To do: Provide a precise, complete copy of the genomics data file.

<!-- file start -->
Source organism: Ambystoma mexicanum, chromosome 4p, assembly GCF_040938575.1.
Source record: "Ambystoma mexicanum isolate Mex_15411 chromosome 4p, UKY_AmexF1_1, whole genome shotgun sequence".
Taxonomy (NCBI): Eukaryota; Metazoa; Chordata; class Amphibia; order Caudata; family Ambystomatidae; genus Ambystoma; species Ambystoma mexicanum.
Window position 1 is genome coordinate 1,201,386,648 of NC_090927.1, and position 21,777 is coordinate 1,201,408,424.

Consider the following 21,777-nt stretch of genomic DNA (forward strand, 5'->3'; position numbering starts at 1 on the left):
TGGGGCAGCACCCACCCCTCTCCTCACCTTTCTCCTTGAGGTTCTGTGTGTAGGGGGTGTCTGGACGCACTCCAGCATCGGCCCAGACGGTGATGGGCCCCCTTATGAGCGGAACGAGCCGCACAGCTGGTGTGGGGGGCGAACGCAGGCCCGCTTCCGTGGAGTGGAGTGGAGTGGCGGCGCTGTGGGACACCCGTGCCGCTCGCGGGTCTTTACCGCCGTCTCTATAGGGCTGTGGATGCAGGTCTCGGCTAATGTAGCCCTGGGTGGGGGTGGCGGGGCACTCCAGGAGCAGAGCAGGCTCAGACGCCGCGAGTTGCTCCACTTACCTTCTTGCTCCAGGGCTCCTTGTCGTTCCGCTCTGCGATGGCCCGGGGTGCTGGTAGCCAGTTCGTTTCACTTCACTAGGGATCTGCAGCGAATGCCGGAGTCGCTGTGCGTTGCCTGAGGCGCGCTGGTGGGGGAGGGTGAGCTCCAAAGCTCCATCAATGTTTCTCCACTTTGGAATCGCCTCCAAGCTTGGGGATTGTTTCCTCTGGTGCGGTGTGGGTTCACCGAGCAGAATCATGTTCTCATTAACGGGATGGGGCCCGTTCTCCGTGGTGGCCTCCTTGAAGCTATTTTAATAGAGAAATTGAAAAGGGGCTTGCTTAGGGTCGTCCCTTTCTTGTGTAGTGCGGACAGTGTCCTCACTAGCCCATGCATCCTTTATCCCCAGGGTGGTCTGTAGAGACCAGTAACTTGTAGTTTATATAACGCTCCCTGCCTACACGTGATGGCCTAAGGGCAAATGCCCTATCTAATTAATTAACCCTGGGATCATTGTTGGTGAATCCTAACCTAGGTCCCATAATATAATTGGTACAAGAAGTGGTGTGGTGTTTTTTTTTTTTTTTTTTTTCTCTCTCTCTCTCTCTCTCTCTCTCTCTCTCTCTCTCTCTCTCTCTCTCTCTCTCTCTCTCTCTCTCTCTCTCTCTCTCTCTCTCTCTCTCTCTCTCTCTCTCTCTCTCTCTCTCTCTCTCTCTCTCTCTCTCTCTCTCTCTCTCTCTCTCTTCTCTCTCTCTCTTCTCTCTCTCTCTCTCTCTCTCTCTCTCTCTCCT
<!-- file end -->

Source organism: Ambystoma mexicanum, chromosome 4p, assembly GCF_040938575.1.
Source record: "Ambystoma mexicanum isolate Mex_15411 chromosome 4p, UKY_AmexF1_1, whole genome shotgun sequence".
Taxonomy (NCBI): Eukaryota; Metazoa; Chordata; class Amphibia; order Caudata; family Ambystomatidae; genus Ambystoma; species Ambystoma mexicanum.
Window position 1 is genome coordinate 1,201,386,648 of NC_090927.1, and position 21,777 is coordinate 1,201,408,424.

Consider the following 21,777-nt stretch of genomic DNA (forward strand, 5'->3'; position numbering starts at 1 on the left):
TGGGGCAGCACCCACCCCTCTCCTCACCTTTCTCCTTGAGGTTCTGTGTGTAGGGGGTGTCTGGACGCACTCCAGCATCGGCCCAGACGGTGATGGGCCCCCTTATGAGCGGAACGAGCCGCACAGCTGGTGTGGGGGGCGAACGCAGGCCCGCTTCCGTGGAGTGGAGTGGAGTGGCGGCGCTGTGGGACACCCGTGCCGCTCGCGGGTCTTTACCGCCGTCTCTATAGGGCTGTGGATGCAGGTCTCGGCTAATGTAGCCCTGGGTGGGGGTGGCGGGGCACTCCAGGAGCAGAGCAGGCTCAGACGCCGCGAGTTGCTCCACTTACCTTCTTGCTCCAGGGCTCCTTGTCGTTCCGCTCTGCGATGGCCCGGGGTGCTGGTAGCCAGTTCGTTTCACTTCACTAGGGATCTGCAGCGAATGCCGGAGTCGCTGTGCGTTGCCTGAGGCGCGCTGGTGGGGGAGGGTGAGCTCCAAAGCTCCATCAATGTTTCTCCACTTTGGAATCGCCTCCAAGCTTGGGGATTGTTTCCTCTGGTGCGGTGTGGGTTCACCGAGCAGAATCATGTTCTCATTAACGGGATGGGGCCCGTTCTCCGTGGTGGCCTCCTTGAAGCTATTTTAATAGAGAAATTGAAAAGGGGCTTGCTTAGGGTCGTCCCTTTCTTGTGTAGTGCGGACAGTGTCCTCACTAGCCCATGCATCCTTTATCCCCAGGGTGGTCTGTAGAGACCAGTAACTTGTAGTTTATATAACGCTCCCTGCCTACACGTGATGGCCTAAGGGCAAATGCCCTATCTAATTAATTAACCCTGGGATCATTGTTGGTGAATCCTAACCTAGGTCCCATAATATAATTGGTACAAGAAGTGGTGTGGTGTTTTTTTTTTTTTTTTTTTTCTCTCTCTCTCTCTCTCTCTCTCTCTCTCTCTCTCTCTCTCTCTCTCTCTCTCTCTCTCTCTCTCTCTCTCTCTCTCTCTCTCTCTCTCTCTCTCTCTCTCTCTCTCTCTCTCTCTCTCTCTCTCTCTCTCTCTCTCTCTCTCTCTCTCTCTTCTCTCTCTCTCTTCTCTCTCTCTCTCTCTCTCTCTCTCTCTCTCCT